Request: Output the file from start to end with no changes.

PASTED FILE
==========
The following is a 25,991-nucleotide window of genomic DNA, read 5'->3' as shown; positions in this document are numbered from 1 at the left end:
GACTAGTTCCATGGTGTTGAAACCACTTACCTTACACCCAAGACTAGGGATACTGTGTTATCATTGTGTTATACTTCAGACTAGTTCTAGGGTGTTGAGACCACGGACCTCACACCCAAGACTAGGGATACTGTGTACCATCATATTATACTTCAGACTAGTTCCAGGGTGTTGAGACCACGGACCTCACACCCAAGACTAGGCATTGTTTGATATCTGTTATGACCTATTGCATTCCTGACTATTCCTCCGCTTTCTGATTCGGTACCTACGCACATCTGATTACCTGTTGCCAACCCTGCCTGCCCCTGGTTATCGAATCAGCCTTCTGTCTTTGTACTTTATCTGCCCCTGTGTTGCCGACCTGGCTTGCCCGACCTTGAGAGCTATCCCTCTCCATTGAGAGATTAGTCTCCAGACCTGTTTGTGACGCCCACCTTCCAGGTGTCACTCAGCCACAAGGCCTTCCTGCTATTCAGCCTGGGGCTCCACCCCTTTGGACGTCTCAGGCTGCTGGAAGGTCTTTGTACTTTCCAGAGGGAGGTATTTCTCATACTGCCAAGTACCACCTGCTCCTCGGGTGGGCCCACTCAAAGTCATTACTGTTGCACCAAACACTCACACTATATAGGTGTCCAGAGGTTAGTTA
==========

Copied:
The following is a 25,991-nucleotide window of genomic DNA, read 5'->3' as shown; positions in this document are numbered from 1 at the left end:
GACTAGTTCCATGGTGTTGAAACCACTTACCTTACACCCAAGACTAGGGATACTGTGTTATCATTGTGTTATACTTCAGACTAGTTCTAGGGTGTTGAGACCACGGACCTCACACCCAAGACTAGGGATACTGTGTACCATCATATTATACTTCAGACTAGTTCCAGGGTGTTGAGACCACGGACCTCACACCCAAGACTAGGCATTGTTTGATATCTGTTATGACCTATTGCATTCCTGACTATTCCTCCGCTTTCTGATTCGGTACCTACGCACATCTGATTACCTGTTGCCAACCCTGCCTGCCCCTGGTTATCGAATCAGCCTTCTGTCTTTGTACTTTATCTGCCCCTGTGTTGCCGACCTGGCTTGCCCGACCTTGAGAGCTATCCCTCTCCATTGAGAGATTAGTCTCCAGACCTGTTTGTGACGCCCACCTTCCAGGTGTCACTCAGCCACAAGGCCTTCCTGCTATTCAGCCTGGGGCTCCACCCCTTTGGACGTCTCAGGCTGCTGGAAGGTCTTTGTACTTTCCAGAGGGAGGTATTTCTCATACTGCCAAGTACCACCTGCTCCTCGGGTGGGCCCACTCAAAGTCATTACTGTTGCACCAAACACTCACACTATATAGGTGTCCAGAGGTTAGTTA